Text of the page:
Posts Tagged ‘Technet Brief’

SP1, x64, DSI, VS Team System, ADFS, Istanbul – All at the Spring MSDN Technet brief in Rotterdam

Thursday, March 31st, 2005

Today I was at the spring MSDN Technet brief in Rotterdam, a free event that you can attend, where Microsoft and partners get you up to speed on the goings on, and where you can follow some interesting sessions and labs.

The Keynote, given my MS’ Tony Krijnen (exellent speaker) of course focused on the bran-spanking-new SP1 release for Windows Server 2003, which was last night released as RTM, aswell as going into some depth on the x64 versions of MS products that are also RTM as of today.

No mention though of the new Exchange 2006, even though that news has seen hitting the MS news crowd today also.

Followed 2 sessions on security, one was on security policies, which was terribly presented, and was nothing new for me. The other was very interesting; all on hardening and securing Exchange 2003, which I still have way too little experience with. Level 300 material does it for me! 😉

Also attended an in-depth session on Service Pack 1, with special focuse of course on the new Security Configuration Wizzard. I couln’t help but wonder weather there is now a rather large overlap in the way one can role-out security settings, and the tools one can use for it: Group Policies and the various interfaces we use to administer them, Security Templates used locally, again with associated consoles, now the SCW. I mean.. all great stuff, but i feel MS might be getting a little bit away from itself here with all these different aspects of doing basicly the same thing!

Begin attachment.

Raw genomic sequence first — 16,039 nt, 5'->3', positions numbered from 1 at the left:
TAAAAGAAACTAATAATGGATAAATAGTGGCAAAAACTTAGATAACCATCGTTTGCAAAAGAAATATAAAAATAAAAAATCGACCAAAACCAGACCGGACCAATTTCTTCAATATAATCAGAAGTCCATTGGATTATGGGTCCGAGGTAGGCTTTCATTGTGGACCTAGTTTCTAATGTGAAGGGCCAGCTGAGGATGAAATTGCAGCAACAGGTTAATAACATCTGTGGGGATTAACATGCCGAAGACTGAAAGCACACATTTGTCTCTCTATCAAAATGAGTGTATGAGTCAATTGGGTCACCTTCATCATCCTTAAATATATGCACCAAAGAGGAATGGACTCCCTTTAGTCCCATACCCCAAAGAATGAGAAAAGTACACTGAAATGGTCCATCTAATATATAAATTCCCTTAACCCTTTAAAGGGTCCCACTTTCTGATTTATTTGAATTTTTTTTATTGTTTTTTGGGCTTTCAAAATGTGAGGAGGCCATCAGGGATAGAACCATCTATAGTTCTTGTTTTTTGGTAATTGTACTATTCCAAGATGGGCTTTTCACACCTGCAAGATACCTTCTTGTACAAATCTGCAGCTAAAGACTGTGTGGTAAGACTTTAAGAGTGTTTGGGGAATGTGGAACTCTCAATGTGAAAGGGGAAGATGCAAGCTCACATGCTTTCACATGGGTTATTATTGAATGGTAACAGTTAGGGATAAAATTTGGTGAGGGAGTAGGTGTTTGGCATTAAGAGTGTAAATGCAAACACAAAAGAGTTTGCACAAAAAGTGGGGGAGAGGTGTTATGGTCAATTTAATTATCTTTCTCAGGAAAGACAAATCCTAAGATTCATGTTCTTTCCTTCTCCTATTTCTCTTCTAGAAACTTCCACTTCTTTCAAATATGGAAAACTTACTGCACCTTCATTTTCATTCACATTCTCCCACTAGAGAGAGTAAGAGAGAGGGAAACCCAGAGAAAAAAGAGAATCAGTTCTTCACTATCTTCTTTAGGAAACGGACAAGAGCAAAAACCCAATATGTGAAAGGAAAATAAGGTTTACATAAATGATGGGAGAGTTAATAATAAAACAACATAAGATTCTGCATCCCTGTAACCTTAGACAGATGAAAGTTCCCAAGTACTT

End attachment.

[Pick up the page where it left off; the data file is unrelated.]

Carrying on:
Scwscreenshot

Also demo’d briefly today was Visual Studio’s new DSI (Dynamic Systems Initiative) interface, by which I actually mean the Visual Studio 2005 Team System To show it off they did a little play-act between the “sysadmin” and the “developer” , where the developer could inport a “model” of the sysadmins network, and test application design and deployment against it. This was definatly a tool that got me looking, and I would make good use of it if the oppertunity presented itself. However.. I have very rarely been directly involved with developers, because of the services-based orientation of my job.

Vsts-arch-fig01
Now it was interesting to see this particular angle of DSI, as I was more aware of it as a drive towards more interoperability and procedural administration (think MOF), amungs other things. That there is also this development integration aspect was not something I was aware of, so back to the technet site for me! (or perhaps the MSDN site? 😉

Speaking of DSI and the server products that are associated with it, I picked up the SMS2003 Administrator Companion, at 40 euros. Still my intention of getting into that.

6530

Also demonstrated was the Office Communicator 2005 (Istanbul), the client portion of Live Communication Server 2005. I was impressed by the deeper integration it appears to offer.. also it looks dead cool with its steely gray standard skin 😉 Tried in vain to find a picture to post here, must be NDA or something 🙁

We also got a little sneak preview of Windows Server 2003 “R2” in action.. we where briefly shown the Active Directory Federation Services tool, where you can couple AD to another Identity system. Learn more about ADFS here and here . (for lack of a better resource currently). After hearing all those cool talks on Federated Identity on IT Conversations, this was pretty cool to see. Also, being the silly and backward Dutch IT crowd, I am sure this is the first time many of them even heard the word ‘federation’ ..or “Identity” for that matter 😉